Illustrator pattern with background color

I really like the new Pattern Options introduced with Illustrator CS6, but I have one problem with it. I don't see a way to create a pattern that includes a background color. There may be a better workaround out there (let me know) but for now, here is one solution.

First, design your pattern element. I'll keep it simple for this demo, a target.


Select your pattern element (or elements if yours is less simple than mine), go to the Object menu and choose Pattern>Make.

Choose the Tile Type that best fits the type of pattern you want to create. I chose the Brick by Row Tile Type with a 1/2 Offset.

Check the Size Tile to Art option to adjust the Horizontal and Vertical spacing. For my pattern tile, I set the number of Copies to 3 x 3.


Click Done and your pattern tile is saved to your Swatches panel. Now, to add a background color, we're going to use the old-fashioned way of defining a pattern tile in Illustrator.

Go to your swatches panel, find the new pattern swatch that was created, click and drag it onto the artboard. This will place a group of paths onto your artboard, the paths that make up the pattern swatch.

With this group still selected, you will see two rectangles. The outer one is the bounding box and the inner one is the cropping box.


Double-click on this group of paths to enter Isolation Mode, then select the inner rectangle, choose Copy from the Edit menu (shortcut is Command-C), and then choose Paste in Front from the Edit menu (shortcut is Command-F). Give this pasted rectangle a fill color, for mine I chose black.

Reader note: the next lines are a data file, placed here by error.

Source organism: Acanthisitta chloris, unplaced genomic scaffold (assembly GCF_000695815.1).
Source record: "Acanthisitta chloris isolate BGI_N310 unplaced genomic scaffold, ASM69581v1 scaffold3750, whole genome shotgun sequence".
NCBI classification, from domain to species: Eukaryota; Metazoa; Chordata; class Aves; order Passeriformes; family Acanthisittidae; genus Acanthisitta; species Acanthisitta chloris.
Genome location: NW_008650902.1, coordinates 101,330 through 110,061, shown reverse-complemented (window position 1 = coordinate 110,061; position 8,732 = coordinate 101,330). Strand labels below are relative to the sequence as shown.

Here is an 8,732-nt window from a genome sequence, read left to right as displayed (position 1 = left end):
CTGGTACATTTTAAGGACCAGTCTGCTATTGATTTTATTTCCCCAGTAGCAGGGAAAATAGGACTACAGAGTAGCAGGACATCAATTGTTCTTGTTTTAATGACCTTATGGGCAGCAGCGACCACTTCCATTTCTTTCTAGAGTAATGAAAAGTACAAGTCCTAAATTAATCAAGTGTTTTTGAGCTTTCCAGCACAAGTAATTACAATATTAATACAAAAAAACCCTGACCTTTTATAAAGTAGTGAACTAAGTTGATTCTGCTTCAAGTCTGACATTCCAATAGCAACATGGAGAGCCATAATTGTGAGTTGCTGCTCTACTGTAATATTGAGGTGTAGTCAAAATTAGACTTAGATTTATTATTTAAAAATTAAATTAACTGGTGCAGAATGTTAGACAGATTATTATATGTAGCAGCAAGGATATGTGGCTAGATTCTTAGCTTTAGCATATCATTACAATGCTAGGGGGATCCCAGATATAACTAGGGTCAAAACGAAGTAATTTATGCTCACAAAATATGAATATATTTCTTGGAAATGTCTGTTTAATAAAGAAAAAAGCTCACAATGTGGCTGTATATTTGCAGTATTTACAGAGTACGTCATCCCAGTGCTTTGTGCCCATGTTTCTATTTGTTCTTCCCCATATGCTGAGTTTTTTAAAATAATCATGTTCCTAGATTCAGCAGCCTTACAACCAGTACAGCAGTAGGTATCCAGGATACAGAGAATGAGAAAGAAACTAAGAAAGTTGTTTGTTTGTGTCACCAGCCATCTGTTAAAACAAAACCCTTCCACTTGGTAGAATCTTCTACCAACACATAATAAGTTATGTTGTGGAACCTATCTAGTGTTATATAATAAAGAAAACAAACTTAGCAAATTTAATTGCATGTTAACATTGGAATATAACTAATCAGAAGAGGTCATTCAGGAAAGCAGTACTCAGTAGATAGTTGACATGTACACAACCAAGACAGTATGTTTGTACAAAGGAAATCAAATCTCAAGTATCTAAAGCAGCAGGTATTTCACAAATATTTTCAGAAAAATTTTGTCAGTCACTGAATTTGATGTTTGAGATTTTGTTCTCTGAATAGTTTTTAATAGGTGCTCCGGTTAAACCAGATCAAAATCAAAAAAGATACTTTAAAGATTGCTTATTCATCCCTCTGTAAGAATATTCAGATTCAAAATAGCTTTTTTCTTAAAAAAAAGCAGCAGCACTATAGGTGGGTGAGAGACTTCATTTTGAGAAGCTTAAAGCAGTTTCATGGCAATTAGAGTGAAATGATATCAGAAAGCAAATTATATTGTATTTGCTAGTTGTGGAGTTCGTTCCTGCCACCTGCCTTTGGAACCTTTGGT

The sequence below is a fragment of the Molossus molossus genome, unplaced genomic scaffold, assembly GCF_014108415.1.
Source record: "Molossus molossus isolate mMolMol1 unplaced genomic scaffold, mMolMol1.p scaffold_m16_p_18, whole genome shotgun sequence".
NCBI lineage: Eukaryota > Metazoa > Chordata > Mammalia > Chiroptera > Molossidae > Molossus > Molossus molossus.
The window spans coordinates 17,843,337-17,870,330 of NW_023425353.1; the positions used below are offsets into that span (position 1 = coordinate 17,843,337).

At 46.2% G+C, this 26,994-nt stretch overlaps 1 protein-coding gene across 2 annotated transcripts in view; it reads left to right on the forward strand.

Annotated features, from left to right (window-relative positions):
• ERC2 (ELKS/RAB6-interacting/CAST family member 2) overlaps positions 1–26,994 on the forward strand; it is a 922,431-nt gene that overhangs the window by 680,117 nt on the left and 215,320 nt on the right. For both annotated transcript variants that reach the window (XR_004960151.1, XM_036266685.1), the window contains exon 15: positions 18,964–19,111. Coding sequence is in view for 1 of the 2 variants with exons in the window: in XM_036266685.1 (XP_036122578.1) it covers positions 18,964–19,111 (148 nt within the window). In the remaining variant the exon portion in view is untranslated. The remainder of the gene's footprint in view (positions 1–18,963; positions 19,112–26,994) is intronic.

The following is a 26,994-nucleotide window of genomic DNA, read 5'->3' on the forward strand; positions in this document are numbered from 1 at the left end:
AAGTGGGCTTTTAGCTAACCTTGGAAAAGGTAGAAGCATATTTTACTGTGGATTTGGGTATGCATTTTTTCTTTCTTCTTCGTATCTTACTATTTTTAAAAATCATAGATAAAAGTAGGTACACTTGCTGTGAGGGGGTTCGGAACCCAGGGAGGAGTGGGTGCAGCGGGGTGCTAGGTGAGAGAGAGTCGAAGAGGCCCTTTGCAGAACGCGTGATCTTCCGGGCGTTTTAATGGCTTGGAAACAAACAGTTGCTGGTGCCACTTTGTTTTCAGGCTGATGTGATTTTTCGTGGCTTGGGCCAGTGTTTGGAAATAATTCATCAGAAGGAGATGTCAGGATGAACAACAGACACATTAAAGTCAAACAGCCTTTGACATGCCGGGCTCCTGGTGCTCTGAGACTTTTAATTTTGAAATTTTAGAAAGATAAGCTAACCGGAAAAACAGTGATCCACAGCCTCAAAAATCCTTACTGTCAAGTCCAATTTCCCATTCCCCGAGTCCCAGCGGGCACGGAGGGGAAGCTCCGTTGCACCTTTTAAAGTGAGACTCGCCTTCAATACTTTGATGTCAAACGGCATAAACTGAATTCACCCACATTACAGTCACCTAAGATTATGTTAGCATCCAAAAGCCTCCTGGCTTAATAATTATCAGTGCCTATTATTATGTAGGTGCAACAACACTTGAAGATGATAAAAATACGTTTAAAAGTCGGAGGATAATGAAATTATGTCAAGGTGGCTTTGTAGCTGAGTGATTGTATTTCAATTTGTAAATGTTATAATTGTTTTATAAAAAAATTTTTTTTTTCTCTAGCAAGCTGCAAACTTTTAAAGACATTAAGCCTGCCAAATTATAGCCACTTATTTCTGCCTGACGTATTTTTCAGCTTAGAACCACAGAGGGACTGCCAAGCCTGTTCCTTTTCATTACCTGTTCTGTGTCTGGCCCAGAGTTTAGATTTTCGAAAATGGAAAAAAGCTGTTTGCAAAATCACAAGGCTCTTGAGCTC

Once you have the color you want, exit Isolation Mode and then drag the group of paths back into the Swatches panel. This will create a new pattern swatch that includes the background color you created.

To verify your pattern with your background color included, use the Rectangle tool to create a large shape on your artboard. Then choose the newest pattern swatch for its fill. You should see this large shape filled with your pattern that includes the background color you added.


Macklemore drawing

macklemore-tech-01 I made this drawing of Macklemore last night after watching a little bit of the MTV VMAs with my daughter. In Photoshop, I used the Threshold command to force all of the pixels to either black or white. I then added a medium gray background tone.